Acta Scientific Neurology (ASNE) (ISSN: 2582-1121)

Case Report Volume 6 Issue 6

Surgical Management for Trigeminal Neuralgia Caused by Trigeminocerebellar Artery Compression

Keisuke Onoda*, Yoshifumi Ogasawara, Ren Fujiwara, Takahiro Kumono, Yu Hirokawa, Tomihiro Wakamiya, Yuhei Michiwaki, Tatsuya Tanaka, Takashi Agari, Kazuaki Shimoji, Eiichi Suehiro, Hiroshi Itokawa, Fumitaka Yamane and Akira Matsuno

Department of Neurosurgery, International University of Health and Welfare, School of Medicine, Narita Hospital, Japan

*Corresponding Author: Keisuke Onoda, Department of Neurosurgery, International University of Health and Welfare, School of Medicine, Narita Hospital, Japan.

Received: April 20, 2023; Published: May 28, 2023


The trigeminocerebellar artery (TCA) originates from the basilar artery and perfuses the trigeminal nerve root and cerebellar hemisphere. In this case report, we identified a TCA compressing the trigeminal nerve in a 65-year-old woman with left trigeminal neuralgia (TN). We discuss the surgical approach to achieve excellent results. A 65-year-old woman was referred to our department due to experiencing paroxysmal electric pain in the left mandibular area, which was triggered by eating. She was initially treated medically by a family doctor, although the effectiveness of the treatment decreased over time. The patient was diagnosed with TN and underwent left microvascular decompression surgery. During the surgical procedure, it was observed that the left superior cerebellar artery (SCA) was in contact with the trigeminal nerve from the cranial side and that the TCA formed a loop that severely compressed the trigeminal nerve and ran between the sensory and motor branches. The SCA was moved to the cerebellar tentorial side and fixed, and the TCA was dissected from the trigeminal nerve, pulled out, and repositioned such that the loop would not press on the nerve. Following the surgery, the patient’s left TN disappeared immediately, and she was discharged from the hospital one week later without any neurological deficits. In conclusion, to avoid complications, it is essential to manage the vessels that penetrate the trigeminal nerve with care. One effective and safe surgical procedure involves decompressing the trigeminal nerve by removing the responsible artery and altering its trajectory.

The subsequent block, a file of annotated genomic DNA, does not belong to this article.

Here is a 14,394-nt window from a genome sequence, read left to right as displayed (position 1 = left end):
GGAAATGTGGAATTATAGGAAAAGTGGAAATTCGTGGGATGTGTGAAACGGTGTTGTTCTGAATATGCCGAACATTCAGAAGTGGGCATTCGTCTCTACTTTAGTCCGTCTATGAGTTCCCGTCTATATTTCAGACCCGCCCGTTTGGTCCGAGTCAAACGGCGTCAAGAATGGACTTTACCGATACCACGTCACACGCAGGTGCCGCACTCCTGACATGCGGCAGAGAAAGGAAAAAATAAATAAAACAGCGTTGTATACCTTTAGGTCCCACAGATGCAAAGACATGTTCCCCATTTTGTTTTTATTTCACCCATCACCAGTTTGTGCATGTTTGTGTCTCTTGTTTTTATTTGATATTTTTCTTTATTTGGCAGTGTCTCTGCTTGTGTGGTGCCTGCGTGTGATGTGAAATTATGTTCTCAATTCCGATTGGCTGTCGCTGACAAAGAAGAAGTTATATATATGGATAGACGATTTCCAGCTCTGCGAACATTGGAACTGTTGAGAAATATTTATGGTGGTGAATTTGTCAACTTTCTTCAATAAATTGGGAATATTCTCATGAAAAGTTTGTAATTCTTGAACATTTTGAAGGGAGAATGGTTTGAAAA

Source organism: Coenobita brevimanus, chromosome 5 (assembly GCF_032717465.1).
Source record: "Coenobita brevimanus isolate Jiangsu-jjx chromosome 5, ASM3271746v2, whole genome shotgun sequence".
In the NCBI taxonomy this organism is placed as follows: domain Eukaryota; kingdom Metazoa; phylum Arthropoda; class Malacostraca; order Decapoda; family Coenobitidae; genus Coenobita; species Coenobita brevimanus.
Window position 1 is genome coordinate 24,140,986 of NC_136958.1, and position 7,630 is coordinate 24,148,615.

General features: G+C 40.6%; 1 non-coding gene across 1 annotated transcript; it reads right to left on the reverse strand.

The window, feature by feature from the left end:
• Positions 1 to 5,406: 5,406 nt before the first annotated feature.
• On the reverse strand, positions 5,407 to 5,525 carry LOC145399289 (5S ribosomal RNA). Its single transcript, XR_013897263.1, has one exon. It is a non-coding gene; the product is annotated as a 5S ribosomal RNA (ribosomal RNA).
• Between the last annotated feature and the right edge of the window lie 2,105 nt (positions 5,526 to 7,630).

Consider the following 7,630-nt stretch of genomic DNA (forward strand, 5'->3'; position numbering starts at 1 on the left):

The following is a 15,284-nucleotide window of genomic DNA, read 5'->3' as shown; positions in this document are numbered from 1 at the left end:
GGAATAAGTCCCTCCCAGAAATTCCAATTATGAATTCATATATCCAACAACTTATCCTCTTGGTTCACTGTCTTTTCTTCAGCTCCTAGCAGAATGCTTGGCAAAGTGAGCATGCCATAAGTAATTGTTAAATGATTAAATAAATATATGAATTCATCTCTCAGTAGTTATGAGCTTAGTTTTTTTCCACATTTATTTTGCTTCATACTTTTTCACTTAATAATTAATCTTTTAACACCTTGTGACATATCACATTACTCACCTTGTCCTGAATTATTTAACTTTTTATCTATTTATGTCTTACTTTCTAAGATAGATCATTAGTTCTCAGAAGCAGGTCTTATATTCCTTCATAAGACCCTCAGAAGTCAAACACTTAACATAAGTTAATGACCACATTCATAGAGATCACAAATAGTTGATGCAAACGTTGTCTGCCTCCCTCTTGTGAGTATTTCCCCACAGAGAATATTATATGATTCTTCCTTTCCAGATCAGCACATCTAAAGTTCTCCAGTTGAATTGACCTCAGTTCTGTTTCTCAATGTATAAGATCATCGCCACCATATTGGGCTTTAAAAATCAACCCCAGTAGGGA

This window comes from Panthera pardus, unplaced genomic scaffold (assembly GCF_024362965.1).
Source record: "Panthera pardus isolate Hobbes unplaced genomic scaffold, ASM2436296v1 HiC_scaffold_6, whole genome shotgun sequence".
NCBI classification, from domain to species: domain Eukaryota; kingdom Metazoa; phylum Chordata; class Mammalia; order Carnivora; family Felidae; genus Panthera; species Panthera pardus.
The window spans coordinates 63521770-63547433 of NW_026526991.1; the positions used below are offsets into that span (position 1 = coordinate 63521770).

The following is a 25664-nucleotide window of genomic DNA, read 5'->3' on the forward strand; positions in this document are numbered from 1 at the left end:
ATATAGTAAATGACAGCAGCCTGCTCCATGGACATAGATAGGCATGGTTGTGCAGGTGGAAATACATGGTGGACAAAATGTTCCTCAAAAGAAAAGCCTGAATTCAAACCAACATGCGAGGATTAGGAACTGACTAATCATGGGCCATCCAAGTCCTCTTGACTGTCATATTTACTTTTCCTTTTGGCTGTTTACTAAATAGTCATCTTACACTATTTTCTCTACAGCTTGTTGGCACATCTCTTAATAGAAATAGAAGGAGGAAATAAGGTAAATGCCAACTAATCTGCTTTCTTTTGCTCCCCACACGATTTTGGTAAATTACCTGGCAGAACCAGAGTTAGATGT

Keywords: Trigeminocerebellar Artery; Trigeminal Neuralgia; Microvascular Decompression; Intraneural Compression


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Citation: Keisuke Onoda., et al. “Surgical Management for Trigeminal Neuralgia Caused by Trigeminocerebellar Artery Compression". Acta Scientific Neurology 6.6 (2023): 42-45.


Copyright: © 2023 Keisuke Onoda., et al. This is an open-access article distributed under the terms of the Creative Commons Attribution License, which permits unrestricted use, distribution, and reproduction in any medium, provided the original author and source are credited.


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